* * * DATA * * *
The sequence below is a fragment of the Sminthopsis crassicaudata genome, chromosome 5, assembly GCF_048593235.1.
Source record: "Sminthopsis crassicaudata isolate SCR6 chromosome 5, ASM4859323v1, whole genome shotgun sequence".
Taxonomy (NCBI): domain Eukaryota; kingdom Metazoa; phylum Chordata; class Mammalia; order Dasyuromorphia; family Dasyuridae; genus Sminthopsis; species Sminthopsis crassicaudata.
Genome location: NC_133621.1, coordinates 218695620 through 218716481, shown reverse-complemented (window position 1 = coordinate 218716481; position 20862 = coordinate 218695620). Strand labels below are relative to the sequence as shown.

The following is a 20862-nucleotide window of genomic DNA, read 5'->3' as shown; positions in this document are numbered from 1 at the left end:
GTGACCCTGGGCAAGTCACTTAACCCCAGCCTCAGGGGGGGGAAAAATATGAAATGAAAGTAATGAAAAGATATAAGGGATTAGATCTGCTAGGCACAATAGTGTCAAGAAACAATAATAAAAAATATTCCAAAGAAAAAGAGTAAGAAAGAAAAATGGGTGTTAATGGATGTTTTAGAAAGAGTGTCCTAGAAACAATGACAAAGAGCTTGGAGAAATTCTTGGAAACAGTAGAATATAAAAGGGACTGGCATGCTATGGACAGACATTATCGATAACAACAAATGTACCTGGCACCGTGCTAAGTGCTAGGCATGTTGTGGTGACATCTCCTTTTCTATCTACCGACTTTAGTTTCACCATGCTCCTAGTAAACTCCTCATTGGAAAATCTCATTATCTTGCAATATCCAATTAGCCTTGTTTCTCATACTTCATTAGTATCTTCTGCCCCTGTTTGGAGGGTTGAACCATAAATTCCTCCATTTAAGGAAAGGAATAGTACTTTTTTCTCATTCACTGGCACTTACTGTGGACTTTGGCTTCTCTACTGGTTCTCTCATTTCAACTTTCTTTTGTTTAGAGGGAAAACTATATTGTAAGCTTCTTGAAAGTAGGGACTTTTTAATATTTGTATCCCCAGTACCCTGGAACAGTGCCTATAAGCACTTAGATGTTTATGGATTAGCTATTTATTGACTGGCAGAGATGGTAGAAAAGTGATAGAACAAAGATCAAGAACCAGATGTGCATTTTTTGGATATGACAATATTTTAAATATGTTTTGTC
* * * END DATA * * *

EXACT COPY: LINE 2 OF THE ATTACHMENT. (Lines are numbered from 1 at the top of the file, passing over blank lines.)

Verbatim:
Source record: "Sminthopsis crassicaudata isolate SCR6 chromosome 5, ASM4859323v1, whole genome shotgun sequence".